For more information about what iBuying is, see our other article: What are iBuyers and Instant Offers in real estate?
There is a lot of debate around whether iBuyers provide a benefit or pose a threat to real estate agents. Some agents are completely against iBuyers, viewing them as predatory businesses that provide low-ball offers; while other agents see them as a necessary tool or alternative selling method to offer their clients.
In this article, we will touch on a few of the points arguing for and against iBuyers, to help you see both sides.
Arguments supporting iBuyers in the market
- Rejected iBuyer Offer Leads
The data collected in the US indicates that less than 1% of offers made by iBuyers are actually accepted by Sellers. iBuyers are then selling these rejected leads to other Agents in the form of highly qualified Seller leads. In most instances, these Sellers are still in the research stage around property prices and haven’t yet begun reaching out to Agents let alone listed their property for sale on the market, which makes them a quality referral.
- An appraisal tool for Agents
Some Agents who are embracing iBuyers in the US are successfully using them to increase their value proposition in a listing appraisal. The Agent will receive an Instant Offer for a potential Seller’s property prior to the listing appraisal so when they are at the appraisal, they can present the Seller with their first all-cash offer. This is an excellent way for the Agent to stand out from others by highlighting their diverse use of skills and technology.
- Conditioning Sellers around property pricing
During an appraisal or a sales campaign, the iBuyer offer can be used to help condition the Seller around the market value of their property and manage expectations. The iBuyer offer should usually be able to support a price estimate just above the iBuyer offer.
- Guarantee price floor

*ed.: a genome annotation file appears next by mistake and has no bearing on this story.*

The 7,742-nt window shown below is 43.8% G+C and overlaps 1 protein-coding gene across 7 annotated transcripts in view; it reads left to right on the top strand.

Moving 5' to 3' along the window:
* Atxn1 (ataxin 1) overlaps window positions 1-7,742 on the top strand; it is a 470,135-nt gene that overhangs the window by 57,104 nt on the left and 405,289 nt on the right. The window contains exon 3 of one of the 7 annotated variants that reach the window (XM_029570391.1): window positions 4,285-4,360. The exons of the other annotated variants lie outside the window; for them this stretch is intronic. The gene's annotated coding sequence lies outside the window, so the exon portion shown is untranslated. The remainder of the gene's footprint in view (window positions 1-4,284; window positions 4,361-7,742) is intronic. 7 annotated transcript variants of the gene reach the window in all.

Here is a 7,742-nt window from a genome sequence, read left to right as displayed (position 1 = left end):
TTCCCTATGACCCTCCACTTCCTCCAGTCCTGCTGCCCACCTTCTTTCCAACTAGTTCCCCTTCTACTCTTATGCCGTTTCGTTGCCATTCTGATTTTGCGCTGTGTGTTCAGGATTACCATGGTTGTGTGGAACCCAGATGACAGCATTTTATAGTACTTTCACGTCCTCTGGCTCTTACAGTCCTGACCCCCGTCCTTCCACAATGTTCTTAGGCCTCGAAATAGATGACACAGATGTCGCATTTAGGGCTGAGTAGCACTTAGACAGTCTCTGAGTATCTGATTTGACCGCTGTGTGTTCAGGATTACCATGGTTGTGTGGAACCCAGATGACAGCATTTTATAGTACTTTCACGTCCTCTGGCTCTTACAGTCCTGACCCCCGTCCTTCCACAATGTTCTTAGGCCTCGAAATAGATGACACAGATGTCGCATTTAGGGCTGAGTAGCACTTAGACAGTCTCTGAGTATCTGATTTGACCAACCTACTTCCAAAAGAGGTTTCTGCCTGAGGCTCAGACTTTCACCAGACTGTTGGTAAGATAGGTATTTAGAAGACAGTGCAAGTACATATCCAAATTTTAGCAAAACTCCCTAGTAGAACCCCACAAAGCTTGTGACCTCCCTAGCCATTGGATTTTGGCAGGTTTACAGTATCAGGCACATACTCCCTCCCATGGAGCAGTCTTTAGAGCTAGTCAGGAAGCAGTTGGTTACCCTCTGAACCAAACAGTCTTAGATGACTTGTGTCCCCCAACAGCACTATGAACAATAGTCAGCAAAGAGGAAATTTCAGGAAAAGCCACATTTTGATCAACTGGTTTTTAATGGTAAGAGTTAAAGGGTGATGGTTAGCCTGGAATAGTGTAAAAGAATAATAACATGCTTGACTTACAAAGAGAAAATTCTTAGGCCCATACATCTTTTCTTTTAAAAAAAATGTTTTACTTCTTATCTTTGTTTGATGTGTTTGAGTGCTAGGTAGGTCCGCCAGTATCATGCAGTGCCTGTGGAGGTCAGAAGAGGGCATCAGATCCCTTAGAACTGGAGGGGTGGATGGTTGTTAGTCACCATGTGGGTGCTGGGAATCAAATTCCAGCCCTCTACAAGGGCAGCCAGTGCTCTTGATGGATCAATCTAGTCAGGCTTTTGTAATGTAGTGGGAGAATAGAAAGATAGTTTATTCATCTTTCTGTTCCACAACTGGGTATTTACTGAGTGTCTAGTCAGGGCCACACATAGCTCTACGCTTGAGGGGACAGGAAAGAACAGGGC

If an Agent was to seek an iBuyer offer prior to a property campaign, then they can guarantee their vendor a minimum price they would be able to achieve for their property. This is an excellent way to remove the uncertainty and stress associated with the sales process. This proposition is how Brickfloor is positioning their service.
- More buyers during a property campaign
During a sales campaign (and in particular an auction campaign) Agents could use the iBuyer to increase competition by adding them to the number of interested buyers. Remember, the iBuyer is simply another party who is willing to purchase the property and can be counted as thus.
Here are some arguments against iBuyers
- Low Ball Offers
From data collected in the US, iBuyers there are typically offering sellers anywhere from 90% to 98% of the market value of their property. Some iBuyers are known to offer above market value but after the offer acceptance, they adjust their offers down once a physical inspection is performed. Due to this, some Agents can see them as parasites confusing the selling process.
- Cutting agents out
iBuyers are usually catching sellers at the very top of the real estate sales funnel before they have even researched or contacted an Agent. This means that if the seller uses an iBuyer to sell or buy their property, then the Agent is removed from the transaction altogether. This is a potential threat for Agents if there is a massive growth in Vendors selling to iBuyers
From the perspective of Real Estate Agents, there are obviously arguments either way around the support for and against iBuyers.
The process makes more sense when looking at it from the consumer’s perspective around what they want, and then determining how to go above and beyond to meet their needs. If people see value in the iBuyer offering, then Agents need to embrace this and use this as a tool to be more successful.
Agents will always be needed in the real estate transaction, although their role may change – perhaps more towards that of a “Trusted Advisor” or consultant. In my opinion, when iBuying takes off in Australia (and my belief is that it will), then agents should embrace these companies and use them as a means to firm up their own value proposition to consumers.